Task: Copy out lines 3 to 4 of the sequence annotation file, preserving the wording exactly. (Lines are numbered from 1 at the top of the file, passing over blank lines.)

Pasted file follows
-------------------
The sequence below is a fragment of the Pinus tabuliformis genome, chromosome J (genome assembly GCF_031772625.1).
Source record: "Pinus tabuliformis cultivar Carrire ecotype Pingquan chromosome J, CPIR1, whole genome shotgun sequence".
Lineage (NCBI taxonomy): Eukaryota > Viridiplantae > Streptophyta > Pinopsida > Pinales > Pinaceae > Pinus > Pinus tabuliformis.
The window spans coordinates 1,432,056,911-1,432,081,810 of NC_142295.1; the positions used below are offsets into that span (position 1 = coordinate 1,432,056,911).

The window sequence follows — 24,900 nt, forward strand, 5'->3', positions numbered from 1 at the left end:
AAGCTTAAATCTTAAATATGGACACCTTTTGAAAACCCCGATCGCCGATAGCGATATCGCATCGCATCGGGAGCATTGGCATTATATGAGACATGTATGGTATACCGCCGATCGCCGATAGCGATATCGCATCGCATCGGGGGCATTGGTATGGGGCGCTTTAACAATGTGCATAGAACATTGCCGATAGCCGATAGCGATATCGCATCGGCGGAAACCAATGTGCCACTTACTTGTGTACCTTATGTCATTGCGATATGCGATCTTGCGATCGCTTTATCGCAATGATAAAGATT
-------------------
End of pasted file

Lineage (NCBI taxonomy): Eukaryota > Viridiplantae > Streptophyta > Pinopsida > Pinales > Pinaceae > Pinus > Pinus tabuliformis.
The window spans coordinates 1,432,056,911-1,432,081,810 of NC_142295.1; the positions used below are offsets into that span (position 1 = coordinate 1,432,056,911).